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FUSE OF ARMAGEDDON
By Sigmund Brouwer Hank Hanegraaff
TYNDALE HOUSE PUBLISHERS, INC.Copyright © 2007 Hank Hanegraaff
All right reserved.
Chapter OneDAWSON COUNTY, GEORGIA 14:32 GREENWICH MEAN TIME
The resurrection of Private First Class Joe Patterson took place twelve months after he had been secretly recruited into the Freedom Crusaders. It was a resurrection six nights after his death, three hours after the sun had cleared the top of the single pine tree visible from the kitchen of the double-wide that had been his home in Dawson County, Georgia, before he'd shipped out to Afghanistan.
Six days before this resurrection, his wife, Sarah, had joined the ranks of military widowhood by stepping away from an episode of Oprah inside the living room of the trailer to open the screen door to bright sunshine and two men in U.S. Army uniforms, each with hands clasped in front, one of them with chaplain insignia pinned to his collar.
Wives of men in uniform visualize this moment again and again during the months of service, but no amount of dread and rehearsing is preparation for the actual impact. Sarah had collapsed sobbing before the first man delivered his news with measured sympathy; she could not remember a single word the chaplain had offered as a flimsy comfort to the grief that tore her apart-tore her with the same force Joe had endured in the final milliseconds of his life after his convoy truck triggered a C-4 land mine somewhere north ofKabul.
Now, some six days and sixteen hours later, only prescribed pharmaceutical help allowed her any sleep, which was why she'd been standing at the kitchen sink in a daze when the phone rang. She had no recollection of how long she'd been staring out the window at the blue sky with a full glass of water in one hand and a pill in the other, desperate to catch some sleep, even if it was morning, worrying about whether the doctor had been right when he'd promised the pill wouldn't harm the baby swelling her womb.
When the phone rang, tears had been running down her face as she thought about what it would have been like to tell Joe that she'd felt the first kicks of the baby. When the phone rang, she didn't fear that a call at this hour was to deliver bad news. Not anymore.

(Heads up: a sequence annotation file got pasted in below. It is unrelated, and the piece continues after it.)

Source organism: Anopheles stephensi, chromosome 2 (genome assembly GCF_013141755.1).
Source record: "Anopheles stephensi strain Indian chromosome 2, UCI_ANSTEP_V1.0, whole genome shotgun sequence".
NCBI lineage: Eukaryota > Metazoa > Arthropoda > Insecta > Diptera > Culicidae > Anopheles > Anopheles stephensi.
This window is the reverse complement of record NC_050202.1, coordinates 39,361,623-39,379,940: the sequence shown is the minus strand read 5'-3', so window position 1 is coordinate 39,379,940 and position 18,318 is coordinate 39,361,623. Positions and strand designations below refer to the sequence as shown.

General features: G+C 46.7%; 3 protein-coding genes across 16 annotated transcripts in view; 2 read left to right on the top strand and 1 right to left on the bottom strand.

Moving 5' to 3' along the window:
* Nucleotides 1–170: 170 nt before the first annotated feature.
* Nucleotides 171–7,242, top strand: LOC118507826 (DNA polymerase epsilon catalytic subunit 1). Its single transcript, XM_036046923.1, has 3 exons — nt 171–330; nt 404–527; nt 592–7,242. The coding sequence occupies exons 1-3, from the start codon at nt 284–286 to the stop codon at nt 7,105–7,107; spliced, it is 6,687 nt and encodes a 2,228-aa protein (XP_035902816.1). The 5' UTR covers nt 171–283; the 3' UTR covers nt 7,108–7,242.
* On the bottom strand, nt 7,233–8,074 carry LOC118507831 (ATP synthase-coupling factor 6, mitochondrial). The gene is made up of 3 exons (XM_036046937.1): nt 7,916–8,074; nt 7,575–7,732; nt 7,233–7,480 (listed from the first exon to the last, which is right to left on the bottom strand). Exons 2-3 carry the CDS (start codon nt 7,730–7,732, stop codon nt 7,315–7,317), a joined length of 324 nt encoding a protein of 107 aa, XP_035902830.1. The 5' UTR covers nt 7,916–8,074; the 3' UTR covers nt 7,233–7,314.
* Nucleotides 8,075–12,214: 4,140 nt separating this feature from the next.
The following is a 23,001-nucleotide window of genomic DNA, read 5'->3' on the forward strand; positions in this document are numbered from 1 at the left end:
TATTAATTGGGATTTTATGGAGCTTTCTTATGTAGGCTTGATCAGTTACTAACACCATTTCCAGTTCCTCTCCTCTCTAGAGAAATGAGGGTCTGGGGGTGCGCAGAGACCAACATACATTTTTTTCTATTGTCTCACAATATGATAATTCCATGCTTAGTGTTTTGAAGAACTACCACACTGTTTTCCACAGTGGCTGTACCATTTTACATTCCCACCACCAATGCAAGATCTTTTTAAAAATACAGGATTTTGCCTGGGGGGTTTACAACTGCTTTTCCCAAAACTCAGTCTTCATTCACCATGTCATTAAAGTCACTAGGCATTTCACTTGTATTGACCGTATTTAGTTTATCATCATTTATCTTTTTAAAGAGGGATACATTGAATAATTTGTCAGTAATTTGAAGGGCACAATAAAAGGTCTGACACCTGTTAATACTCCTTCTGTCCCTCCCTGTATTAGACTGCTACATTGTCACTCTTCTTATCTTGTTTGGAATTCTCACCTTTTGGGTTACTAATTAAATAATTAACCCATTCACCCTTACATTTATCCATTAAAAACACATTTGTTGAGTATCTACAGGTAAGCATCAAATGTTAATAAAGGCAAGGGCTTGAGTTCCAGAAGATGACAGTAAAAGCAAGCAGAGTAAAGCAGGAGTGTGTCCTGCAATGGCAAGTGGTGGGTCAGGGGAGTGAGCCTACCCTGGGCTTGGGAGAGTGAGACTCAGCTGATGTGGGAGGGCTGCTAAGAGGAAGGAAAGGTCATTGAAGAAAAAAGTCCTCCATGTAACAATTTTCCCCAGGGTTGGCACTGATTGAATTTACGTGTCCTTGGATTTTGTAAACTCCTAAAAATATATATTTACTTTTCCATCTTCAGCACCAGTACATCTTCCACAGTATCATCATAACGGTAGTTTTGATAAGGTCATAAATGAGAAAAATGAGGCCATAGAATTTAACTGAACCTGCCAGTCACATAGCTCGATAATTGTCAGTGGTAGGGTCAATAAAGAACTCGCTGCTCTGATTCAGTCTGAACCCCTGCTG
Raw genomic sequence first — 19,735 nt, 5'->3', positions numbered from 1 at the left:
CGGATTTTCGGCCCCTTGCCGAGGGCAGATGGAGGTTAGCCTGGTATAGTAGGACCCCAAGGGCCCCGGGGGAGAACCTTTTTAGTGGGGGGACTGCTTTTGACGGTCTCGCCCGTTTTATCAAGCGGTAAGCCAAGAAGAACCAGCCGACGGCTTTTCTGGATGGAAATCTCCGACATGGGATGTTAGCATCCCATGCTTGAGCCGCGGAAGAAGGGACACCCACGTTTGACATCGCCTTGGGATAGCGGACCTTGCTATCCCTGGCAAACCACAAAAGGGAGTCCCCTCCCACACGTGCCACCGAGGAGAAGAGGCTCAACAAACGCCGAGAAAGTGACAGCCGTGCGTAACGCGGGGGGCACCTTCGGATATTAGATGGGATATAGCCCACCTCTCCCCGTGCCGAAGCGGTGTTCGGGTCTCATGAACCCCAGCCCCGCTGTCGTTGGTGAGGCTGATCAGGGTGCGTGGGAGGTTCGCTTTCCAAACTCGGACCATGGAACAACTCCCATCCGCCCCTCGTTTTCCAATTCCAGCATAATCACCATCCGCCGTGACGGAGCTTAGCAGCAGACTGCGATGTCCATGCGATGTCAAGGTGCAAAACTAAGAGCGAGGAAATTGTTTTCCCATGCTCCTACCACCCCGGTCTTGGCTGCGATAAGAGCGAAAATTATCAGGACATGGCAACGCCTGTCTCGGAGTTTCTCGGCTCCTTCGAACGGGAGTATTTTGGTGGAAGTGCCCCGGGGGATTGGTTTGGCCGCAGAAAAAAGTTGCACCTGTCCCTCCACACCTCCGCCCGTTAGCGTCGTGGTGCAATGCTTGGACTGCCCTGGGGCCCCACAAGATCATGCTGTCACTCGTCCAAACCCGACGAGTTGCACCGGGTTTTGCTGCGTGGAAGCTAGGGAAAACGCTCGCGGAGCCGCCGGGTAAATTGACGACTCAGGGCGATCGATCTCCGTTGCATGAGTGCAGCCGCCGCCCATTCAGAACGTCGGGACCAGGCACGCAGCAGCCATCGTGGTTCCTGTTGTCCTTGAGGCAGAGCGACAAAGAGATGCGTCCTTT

Still, she set the glass down and headed toward the phone with uncertainty. Not uncertainty caused by the hour of the call, but the uncertainty that had tinged every step and action she'd taken since learning of Joe's death six days before, as if gravity had ceased to exist while those two men in uniform stood on her doorstep to tell her about Joe, and she kept expecting gravity to disappear again without any warning.
It took three rings for her to cross the tiny kitchen and fumble for the phone. The digital numbers glowing from the microwave read 9:32. Since Joe had been shipped, it had been her habit to convert time here in Georgia to time there because it made her feel closer to Joe, which put the time at 6:02 p.m. in Afghanistan.
She lifted the phone.
"Hello." Her voice was as dull as her hair. She'd been wearing the same pajamas for days and hadn't looked in a mirror for even longer.
The hiss she heard was the uncertain connection from a satellite phone nine and a half time zones removed from the double-wide. From Khodaydad Kalay, Afghanistan-something that she would learn almost immediately into the phone call.
"Hello," she repeated, hearing a faint bounce back of her voice.
Then they came. The words that marked the resurrection of Private First Class Joe Patterson.
"Babe. It's me. I've got one minute. Swear on your mama's grave that you won't tell anyone about this call."
HOOVER DAM, NEVADA 14:32 GMT
Of anything-blood, smell, bloating, dismemberment-Kate Penner hated flies the most. Thing was, all the other stuff didn't actually touch you. Sure, at times the sight or smell of a dead body seemed to cling, but it never actually transferred. Flies, on the other hand, could move from the dead and land on the living. Kate hated flies.
Her flashlight beam hit the dead man hanging upside down in the back of a cube van, the sudden light knocking loose a dozen flies from a thick coating of dried blood on the man's face.